17        treeArray[index] += delta; // Add 'delta' to the current index.
18        index += lowBit(index);    // Move to the next index to be updated.
19    }
20}
21
22// Queries the prefix sum up to a given index 'index'.
23function query(index: number): number {
24    let sum = 0;
25    while (index > 0) {
26        sum += treeArray[index]; // Accumulate the sum.
27        index -= lowBit(index);  // Move to the previous index to accumulate.
28    }
29    return sum;
30}
31
32// Helper function to get the least significant bit of an integer 'x'.
33function lowBit(x: number): number {
34    return x & -x;
35}
36
37// Method that returns an array of counts of smaller elements after each element.
38function countSmaller(nums: number[]): number[] {
39    const elementsSet: Set<number> = new Set(nums);
40    const uniqueElements: number[] = Array.from(elementsSet).sort((a, b) => a - b); // Sort to assign ranks.
41    const ranks: Map<number, number> = new Map(); // Map to store the element's rank.
42
43    const numSize = uniqueElements.length;
44    for (let i = 0; i < numSize; ++i) ranks.set(uniqueElements[i], i + 1);
45
46    createBinaryIndexedTree(numSize);
47    const countSmaller: number[] = new Array(nums.length).fill(0);
48
49    // Starting from the end of the input array, update and query the Binary Indexed Tree.
50    for (let i = nums.length - 1; i >= 0; --i) {
51        const rank = ranks.get(nums[i]);
52        if (rank !== undefined) {
53            update(rank, 1);   // Update the binary indexed tree with the current element's rank.
54            countSmaller[i] = query(rank - 1); // Get count of smaller elements seen so far.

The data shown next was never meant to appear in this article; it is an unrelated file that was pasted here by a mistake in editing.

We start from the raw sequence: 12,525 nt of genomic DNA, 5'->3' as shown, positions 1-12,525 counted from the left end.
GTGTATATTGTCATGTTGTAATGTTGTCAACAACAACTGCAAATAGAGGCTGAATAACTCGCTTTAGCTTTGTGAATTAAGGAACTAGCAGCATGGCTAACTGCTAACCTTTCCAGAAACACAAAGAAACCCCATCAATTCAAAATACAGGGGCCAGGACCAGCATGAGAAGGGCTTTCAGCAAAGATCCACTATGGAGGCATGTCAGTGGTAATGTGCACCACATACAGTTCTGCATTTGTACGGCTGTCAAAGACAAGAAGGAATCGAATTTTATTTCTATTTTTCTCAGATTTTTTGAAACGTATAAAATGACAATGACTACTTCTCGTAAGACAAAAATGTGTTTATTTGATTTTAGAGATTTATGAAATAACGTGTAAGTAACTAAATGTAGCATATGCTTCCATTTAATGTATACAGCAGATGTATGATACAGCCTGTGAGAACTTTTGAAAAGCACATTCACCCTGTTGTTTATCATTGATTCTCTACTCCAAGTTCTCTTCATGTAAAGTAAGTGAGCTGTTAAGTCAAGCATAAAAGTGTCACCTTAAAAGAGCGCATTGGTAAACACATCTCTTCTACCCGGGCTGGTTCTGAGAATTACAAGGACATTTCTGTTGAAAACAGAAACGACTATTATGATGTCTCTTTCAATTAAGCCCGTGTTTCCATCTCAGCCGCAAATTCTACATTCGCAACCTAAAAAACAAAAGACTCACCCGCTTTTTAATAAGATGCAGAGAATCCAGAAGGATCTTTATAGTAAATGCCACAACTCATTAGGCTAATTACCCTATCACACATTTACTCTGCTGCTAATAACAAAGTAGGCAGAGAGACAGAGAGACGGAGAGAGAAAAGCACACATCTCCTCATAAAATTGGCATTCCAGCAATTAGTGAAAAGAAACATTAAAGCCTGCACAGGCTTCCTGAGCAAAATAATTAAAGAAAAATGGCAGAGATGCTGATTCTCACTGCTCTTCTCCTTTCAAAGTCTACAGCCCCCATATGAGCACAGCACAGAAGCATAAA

55        }
56    }
57
58    return countSmaller;
59}
60``````

## Time and Space Complexity

The given Python code implements a Binary Indexed Tree (also known as a Fenwick Tree) to solve the problem of finding the count of smaller numbers after each element for a given list of integers.

### Time Complexity:

1. Sorting unique values (`sorted(set(nums))`):

• This operation involves extracting unique elements from `nums` and then sorting them, which has a time complexity of `O(k log k)` where `k` is the number of unique elements.
2. Building a map for value to index (`m = {v: i for i, v in enumerate(alls, 1)}`):

• This takes `O(k)` time, as it is iterating over all unique elements once.
3. Binary Indexed Tree operations within the main loop (`for v in nums[::-1]: ...`):

• For each `v` in the list `nums`, we perform an update and a query operation on the tree. Since each update and query takes `O(log n)` time and we are doing it for all `n` elements, this part takes a total of `O(n log n)` time.
4. Reversing the answer list (`return ans[::-1]`):

• This operation takes `O(n)` time for a list of `n` elements.

Combining these parts, the overall time complexity is `O(n log n)` since the sorting can be considered a preprocessing step with a negligible `O(k log k)` complexity compared to the `O(n log n)` complexity of the main operations with the Binary Indexed Tree.

### Space Complexity:

1. Storage for the Binary Indexed Tree (`self.c = [0] * (n + 1)`):

• The space used by the tree is `O(n)` where `n` is the number of elements in the input `nums`.
2. Space for the sorted unique values and map (`alls` and `m`):

• The sorted list of unique values `alls` and the map `m` both take `O(k)` space where `k` is the number of unique elements.
3. Space for the answer (`ans`):

• Since we store the count of smaller elements for each input element, this also takes `O(n)` space.

The dominant space complexity for the entire algorithm is `O(n)`, which takes into account the space for the Binary Indexed Tree and the results list.

In conclusion, the code has a time complexity of `O(n log n)` and a space complexity of `O(n)`.